The association of infection with Helicobacter pylori and antral (type B) gastritis now is clear, and the development of sensitive and specific serologic assays for IgA and IgG allows for diagnosis of this infection by noninvasive means. With use of these assays, we studied the association of infection with H. pylori and four other upper gastrointestinal inflammatory conditions: Barrett’s esophagus, pernicious anemia (which accompanies type A gastritis), and duodenal and gastric ulcers. H. pylori was present in only 39% of 41 patients with Barrett’s esophagus whose gastric biopsy specimens were examined histologically. Each serologic assay correctly categorized 39 (95.1%) of the 41 patients. For both assays the frequency of seropositivity noted for 58 patients with Barrett’s esophagus was not different from that noted for age- and sex-matched healthy controls. Among 40 patients with pernicious anemia, the results of assays for IgA and IgG were positive for 17.5% and 0%, respectively; these prevalences were significantly less than the 50% (IgA) and 40% (IgG) positivities noted for matched controls (P <.01 for each; McNe- mar’s test). Among 57 patients with documented duodenal or gastric ulcers, the results of assays for IgG and IgA were positive for 100% and 98.2%, respectively; these prevalences were significantly higher than the rate noted for matched controls (P <.001 for duodenal ulcers and P =.02 for gastric ulcers for IgA assay). These data suggest that infection with H. pylori is strongly associated with duodenal and gastric ulcers, negatively associated with pernicious anemia, and independent of Barrett’s esophagus.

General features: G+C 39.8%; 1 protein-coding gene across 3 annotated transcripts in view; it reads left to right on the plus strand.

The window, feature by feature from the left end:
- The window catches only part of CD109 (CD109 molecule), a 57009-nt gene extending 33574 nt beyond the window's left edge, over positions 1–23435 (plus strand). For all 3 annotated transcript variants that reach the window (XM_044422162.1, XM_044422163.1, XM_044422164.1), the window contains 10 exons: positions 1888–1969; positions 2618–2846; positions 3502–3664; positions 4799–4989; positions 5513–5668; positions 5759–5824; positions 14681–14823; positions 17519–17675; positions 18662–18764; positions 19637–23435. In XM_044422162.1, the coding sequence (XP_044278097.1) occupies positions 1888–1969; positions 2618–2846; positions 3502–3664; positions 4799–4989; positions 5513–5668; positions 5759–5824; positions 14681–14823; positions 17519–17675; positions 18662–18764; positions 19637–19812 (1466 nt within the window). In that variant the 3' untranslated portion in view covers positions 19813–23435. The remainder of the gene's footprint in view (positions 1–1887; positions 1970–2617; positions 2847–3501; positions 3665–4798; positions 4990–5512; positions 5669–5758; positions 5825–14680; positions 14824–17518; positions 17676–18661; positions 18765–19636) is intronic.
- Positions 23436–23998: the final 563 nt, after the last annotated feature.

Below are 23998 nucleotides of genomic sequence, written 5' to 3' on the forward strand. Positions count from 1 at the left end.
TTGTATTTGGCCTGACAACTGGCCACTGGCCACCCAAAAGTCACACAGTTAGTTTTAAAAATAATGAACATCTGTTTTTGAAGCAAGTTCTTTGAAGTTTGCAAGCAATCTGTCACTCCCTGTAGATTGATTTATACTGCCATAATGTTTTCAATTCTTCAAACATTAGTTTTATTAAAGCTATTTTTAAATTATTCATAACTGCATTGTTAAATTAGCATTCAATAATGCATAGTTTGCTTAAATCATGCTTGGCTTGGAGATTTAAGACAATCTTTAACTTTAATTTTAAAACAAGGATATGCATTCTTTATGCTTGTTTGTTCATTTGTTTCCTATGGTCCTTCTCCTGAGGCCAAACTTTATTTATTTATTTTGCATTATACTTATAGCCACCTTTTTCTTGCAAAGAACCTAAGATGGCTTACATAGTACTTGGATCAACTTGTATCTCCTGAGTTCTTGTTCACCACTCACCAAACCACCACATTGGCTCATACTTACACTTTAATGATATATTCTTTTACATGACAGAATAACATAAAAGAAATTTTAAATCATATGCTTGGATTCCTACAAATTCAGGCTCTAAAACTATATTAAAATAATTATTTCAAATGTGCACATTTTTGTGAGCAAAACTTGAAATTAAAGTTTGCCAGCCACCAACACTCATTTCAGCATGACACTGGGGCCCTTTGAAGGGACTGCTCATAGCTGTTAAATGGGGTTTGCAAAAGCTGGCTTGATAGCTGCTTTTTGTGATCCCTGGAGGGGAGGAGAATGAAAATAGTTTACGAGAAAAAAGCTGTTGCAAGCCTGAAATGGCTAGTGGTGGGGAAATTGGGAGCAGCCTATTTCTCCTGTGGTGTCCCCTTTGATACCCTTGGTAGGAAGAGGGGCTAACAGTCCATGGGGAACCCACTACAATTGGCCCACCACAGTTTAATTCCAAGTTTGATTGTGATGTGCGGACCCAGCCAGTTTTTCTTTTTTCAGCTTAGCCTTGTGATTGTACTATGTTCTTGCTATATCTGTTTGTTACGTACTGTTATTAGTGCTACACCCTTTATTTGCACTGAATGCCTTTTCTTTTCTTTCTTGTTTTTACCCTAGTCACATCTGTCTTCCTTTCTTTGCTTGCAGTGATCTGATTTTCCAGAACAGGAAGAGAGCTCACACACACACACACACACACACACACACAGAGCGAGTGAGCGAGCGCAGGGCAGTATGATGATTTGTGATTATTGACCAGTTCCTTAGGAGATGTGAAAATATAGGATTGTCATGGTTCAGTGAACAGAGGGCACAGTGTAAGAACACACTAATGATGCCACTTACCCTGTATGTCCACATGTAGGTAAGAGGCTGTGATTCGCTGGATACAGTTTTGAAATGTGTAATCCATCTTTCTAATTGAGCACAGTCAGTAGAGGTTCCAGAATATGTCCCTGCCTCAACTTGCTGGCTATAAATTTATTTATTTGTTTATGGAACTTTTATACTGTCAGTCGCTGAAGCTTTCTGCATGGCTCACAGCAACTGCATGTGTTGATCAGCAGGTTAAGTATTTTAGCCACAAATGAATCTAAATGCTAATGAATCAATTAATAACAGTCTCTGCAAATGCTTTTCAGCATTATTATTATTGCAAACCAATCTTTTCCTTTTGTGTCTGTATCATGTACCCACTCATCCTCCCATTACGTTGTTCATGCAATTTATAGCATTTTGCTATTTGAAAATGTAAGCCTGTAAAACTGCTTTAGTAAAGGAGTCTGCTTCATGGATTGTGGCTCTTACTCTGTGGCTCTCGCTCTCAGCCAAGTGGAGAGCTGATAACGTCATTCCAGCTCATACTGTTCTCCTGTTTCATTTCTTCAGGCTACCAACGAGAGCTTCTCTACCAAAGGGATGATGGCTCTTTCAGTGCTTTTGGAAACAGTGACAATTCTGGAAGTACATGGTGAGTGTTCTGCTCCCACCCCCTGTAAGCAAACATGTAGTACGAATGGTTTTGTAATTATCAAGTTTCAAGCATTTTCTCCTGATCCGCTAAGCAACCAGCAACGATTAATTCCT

|Original language||English (US)|
|Journal||Reviews of infectious diseases|
|State||Published - Jul 1991|
All Science Journal Classification (ASJC) codes
- Microbiology (medical)